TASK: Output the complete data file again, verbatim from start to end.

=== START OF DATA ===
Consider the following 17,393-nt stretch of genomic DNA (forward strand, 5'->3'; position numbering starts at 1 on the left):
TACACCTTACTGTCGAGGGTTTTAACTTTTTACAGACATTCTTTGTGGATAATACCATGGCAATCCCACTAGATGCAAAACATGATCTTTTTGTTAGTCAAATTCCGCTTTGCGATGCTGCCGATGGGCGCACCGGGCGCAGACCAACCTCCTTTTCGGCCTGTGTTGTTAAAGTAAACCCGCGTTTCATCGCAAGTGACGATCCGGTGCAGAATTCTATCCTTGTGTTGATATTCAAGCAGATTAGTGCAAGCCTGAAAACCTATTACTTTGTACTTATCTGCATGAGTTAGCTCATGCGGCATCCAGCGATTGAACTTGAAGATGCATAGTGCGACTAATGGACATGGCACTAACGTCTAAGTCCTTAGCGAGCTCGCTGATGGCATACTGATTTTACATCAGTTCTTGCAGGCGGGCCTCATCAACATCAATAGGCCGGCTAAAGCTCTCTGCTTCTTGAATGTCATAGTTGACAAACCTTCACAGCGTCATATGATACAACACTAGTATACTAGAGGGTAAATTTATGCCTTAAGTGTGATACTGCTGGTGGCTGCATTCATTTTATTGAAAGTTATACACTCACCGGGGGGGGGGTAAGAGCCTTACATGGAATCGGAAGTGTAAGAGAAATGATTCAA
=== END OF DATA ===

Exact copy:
Consider the following 17,393-nt stretch of genomic DNA (forward strand, 5'->3'; position numbering starts at 1 on the left):
TACACCTTACTGTCGAGGGTTTTAACTTTTTACAGACATTCTTTGTGGATAATACCATGGCAATCCCACTAGATGCAAAACATGATCTTTTTGTTAGTCAAATTCCGCTTTGCGATGCTGCCGATGGGCGCACCGGGCGCAGACCAACCTCCTTTTCGGCCTGTGTTGTTAAAGTAAACCCGCGTTTCATCGCAAGTGACGATCCGGTGCAGAATTCTATCCTTGTGTTGATATTCAAGCAGATTAGTGCAAGCCTGAAAACCTATTACTTTGTACTTATCTGCATGAGTTAGCTCATGCGGCATCCAGCGATTGAACTTGAAGATGCATAGTGCGACTAATGGACATGGCACTAACGTCTAAGTCCTTAGCGAGCTCGCTGATGGCATACTGATTTTACATCAGTTCTTGCAGGCGGGCCTCATCAACATCAATAGGCCGGCTAAAGCTCTCTGCTTCTTGAATGTCATAGTTGACAAACCTTCACAGCGTCATATGATACAACACTAGTATACTAGAGGGTAAATTTATGCCTTAAGTGTGATACTGCTGGTGGCTGCATTCATTTTATTGAAAGTTATACACTCACCGGGGGGGGGGTAAGAGCCTTACATGGAATCGGAAGTGTAAGAGAAATGATTCAA